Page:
In a historic move, AT&T announced a deal late Sunday to swallow BellSouth, one of the country's two remaining regional bell telephone companies, for about $67 billion. The combination nearly reestablishes ol' Ma Bell, the nickname AT&T assumed in the 1980s when it broke off into regional Baby Bells such as BellSouth in the Southeast and Pacific Bell in the West.
The deal makes AT&T, which had been SBC Communications until it acquired long-distance provider AT&T last fall and assumed the AT&T brand, an even bigger force in the telecom world. Together, AT&T and BellSouth would have a telephone and data network that stretches from Connecticut to California, serving both residential consumers and hundreds of coveted business customers. Perhaps most importantly for AT&T CEO Edward Whitacre, the deal pushes his company even further ahead of telecom rival Verizon Communications, the country's second largest telecom service.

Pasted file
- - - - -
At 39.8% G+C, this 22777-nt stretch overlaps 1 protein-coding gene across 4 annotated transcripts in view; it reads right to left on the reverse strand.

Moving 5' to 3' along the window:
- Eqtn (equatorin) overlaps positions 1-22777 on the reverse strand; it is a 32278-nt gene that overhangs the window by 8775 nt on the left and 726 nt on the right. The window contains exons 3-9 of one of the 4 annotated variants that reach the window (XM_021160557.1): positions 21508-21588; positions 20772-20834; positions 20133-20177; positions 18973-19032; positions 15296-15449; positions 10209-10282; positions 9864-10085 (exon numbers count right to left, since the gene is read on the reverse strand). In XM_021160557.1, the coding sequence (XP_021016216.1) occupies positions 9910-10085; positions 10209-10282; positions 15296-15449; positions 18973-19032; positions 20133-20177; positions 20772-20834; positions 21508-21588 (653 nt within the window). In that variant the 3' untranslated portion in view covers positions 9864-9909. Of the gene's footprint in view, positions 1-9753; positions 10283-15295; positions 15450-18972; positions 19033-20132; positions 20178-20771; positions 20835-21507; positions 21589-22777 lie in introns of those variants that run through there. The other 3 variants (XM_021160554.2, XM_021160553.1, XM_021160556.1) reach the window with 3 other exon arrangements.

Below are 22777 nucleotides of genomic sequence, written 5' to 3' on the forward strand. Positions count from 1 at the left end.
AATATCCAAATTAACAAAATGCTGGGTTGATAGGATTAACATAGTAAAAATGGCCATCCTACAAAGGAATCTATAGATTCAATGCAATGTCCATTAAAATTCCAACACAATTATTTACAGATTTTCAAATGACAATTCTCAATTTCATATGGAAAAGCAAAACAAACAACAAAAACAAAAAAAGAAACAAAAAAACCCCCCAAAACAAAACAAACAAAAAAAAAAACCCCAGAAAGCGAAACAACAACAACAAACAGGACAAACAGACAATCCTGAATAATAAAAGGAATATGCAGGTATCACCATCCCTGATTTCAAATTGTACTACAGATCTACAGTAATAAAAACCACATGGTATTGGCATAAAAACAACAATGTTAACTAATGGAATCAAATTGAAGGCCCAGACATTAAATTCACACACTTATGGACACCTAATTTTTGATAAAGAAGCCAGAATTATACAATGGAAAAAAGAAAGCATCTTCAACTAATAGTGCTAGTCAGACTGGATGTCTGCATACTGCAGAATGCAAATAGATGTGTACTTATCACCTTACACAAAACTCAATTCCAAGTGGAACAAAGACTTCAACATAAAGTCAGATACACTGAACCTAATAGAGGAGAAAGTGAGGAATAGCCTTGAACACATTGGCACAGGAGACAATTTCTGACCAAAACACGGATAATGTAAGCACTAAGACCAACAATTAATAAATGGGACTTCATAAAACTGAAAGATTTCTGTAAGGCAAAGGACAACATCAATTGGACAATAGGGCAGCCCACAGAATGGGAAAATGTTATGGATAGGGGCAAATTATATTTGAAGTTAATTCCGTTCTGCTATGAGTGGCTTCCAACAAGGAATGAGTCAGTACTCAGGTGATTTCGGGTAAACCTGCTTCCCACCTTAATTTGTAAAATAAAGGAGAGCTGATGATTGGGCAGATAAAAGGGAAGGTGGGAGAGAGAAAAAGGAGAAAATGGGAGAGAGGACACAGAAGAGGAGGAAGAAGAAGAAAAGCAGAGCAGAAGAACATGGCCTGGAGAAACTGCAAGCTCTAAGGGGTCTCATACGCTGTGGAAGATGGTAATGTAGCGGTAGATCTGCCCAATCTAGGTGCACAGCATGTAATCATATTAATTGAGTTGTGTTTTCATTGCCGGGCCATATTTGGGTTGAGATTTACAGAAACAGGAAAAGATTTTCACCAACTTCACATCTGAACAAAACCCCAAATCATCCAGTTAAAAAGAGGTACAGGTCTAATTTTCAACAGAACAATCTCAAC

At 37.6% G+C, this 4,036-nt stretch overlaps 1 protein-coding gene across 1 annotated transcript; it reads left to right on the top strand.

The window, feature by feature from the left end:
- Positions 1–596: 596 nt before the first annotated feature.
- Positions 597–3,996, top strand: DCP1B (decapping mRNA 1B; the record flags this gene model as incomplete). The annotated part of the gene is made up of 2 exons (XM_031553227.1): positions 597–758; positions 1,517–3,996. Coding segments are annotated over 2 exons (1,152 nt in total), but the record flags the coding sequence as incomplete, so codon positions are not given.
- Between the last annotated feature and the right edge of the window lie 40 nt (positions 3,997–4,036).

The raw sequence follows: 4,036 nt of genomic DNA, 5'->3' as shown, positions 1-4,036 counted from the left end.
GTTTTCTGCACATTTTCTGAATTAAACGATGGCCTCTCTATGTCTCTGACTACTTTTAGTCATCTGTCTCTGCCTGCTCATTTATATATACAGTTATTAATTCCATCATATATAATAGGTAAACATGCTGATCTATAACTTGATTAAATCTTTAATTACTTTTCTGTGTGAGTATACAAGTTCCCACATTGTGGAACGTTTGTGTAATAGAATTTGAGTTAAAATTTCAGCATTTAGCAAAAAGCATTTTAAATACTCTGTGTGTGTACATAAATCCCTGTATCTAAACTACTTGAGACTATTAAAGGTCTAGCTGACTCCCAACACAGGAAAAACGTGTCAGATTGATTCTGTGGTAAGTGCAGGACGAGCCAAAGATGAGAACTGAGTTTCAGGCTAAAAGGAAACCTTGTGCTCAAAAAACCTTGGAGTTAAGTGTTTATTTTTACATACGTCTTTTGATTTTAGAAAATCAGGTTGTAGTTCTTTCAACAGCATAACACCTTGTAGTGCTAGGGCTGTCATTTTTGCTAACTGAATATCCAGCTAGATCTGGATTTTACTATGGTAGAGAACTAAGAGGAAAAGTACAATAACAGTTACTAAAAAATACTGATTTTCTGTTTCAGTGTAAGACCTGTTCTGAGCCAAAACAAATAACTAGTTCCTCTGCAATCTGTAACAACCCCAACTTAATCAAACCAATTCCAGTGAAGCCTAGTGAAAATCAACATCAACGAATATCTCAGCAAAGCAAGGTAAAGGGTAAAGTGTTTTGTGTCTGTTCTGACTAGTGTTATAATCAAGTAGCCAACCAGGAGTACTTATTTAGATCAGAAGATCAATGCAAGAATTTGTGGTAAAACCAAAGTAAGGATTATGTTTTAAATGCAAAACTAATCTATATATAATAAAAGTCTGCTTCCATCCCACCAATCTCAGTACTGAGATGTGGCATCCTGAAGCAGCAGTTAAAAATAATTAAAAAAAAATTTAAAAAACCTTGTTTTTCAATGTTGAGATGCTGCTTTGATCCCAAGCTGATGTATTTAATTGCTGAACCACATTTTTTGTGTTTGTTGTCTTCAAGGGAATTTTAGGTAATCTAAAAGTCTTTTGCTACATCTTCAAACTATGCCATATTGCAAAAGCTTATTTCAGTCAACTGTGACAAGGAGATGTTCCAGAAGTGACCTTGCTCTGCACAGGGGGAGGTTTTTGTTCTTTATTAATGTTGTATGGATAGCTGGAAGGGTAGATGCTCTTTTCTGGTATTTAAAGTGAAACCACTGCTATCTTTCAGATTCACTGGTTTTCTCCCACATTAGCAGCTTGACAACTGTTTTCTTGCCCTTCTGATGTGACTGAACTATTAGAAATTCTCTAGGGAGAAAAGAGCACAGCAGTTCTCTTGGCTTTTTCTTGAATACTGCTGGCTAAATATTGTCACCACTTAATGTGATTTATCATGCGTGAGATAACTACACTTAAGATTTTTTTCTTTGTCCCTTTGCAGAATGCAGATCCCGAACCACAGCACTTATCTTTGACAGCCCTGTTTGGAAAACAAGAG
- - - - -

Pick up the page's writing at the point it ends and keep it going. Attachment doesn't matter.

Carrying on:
AT&T and BellSouth have combined revenues of more than $120 billion, while Verizon sits at about $90 billion. The deal "will improve our ability to provide innovative services to more customers while returning substantial value to our owners and improving our growth profile," Whitacre said in a statement.
The most significant hurdle for the deal is winning approval from government regulators. AT&T needs a sign-off from antitrust authorities at the Justice Dept., officials at the Federal Communications Commission, and local regulators in BellSouth's nine-state territory.